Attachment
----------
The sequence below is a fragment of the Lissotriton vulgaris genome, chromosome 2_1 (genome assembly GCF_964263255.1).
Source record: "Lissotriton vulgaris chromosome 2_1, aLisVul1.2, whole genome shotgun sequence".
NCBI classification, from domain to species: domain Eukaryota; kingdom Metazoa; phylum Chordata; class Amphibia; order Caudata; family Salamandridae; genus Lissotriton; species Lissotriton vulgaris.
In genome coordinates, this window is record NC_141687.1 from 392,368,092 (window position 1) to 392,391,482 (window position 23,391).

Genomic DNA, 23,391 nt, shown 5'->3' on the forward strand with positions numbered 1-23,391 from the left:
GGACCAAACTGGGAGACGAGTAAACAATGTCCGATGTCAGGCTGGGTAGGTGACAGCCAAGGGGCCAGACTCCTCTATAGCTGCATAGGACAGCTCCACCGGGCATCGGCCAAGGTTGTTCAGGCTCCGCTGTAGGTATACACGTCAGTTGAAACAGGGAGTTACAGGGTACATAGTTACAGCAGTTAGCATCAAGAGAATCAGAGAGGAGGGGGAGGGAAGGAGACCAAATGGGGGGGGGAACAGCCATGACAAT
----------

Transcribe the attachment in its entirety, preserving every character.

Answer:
The sequence below is a fragment of the Lissotriton vulgaris genome, chromosome 2_1 (genome assembly GCF_964263255.1).
Source record: "Lissotriton vulgaris chromosome 2_1, aLisVul1.2, whole genome shotgun sequence".
NCBI classification, from domain to species: domain Eukaryota; kingdom Metazoa; phylum Chordata; class Amphibia; order Caudata; family Salamandridae; genus Lissotriton; species Lissotriton vulgaris.
In genome coordinates, this window is record NC_141687.1 from 392,368,092 (window position 1) to 392,391,482 (window position 23,391).

Genomic DNA, 23,391 nt, shown 5'->3' on the forward strand with positions numbered 1-23,391 from the left:
GGACCAAACTGGGAGACGAGTAAACAATGTCCGATGTCAGGCTGGGTAGGTGACAGCCAAGGGGCCAGACTCCTCTATAGCTGCATAGGACAGCTCCACCGGGCATCGGCCAAGGTTGTTCAGGCTCCGCTGTAGGTATACACGTCAGTTGAAACAGGGAGTTACAGGGTACATAGTTACAGCAGTTAGCATCAAGAGAATCAGAGAGGAGGGGGAGGGAAGGAGACCAAATGGGGGGGGGAACAGCCATGACAAT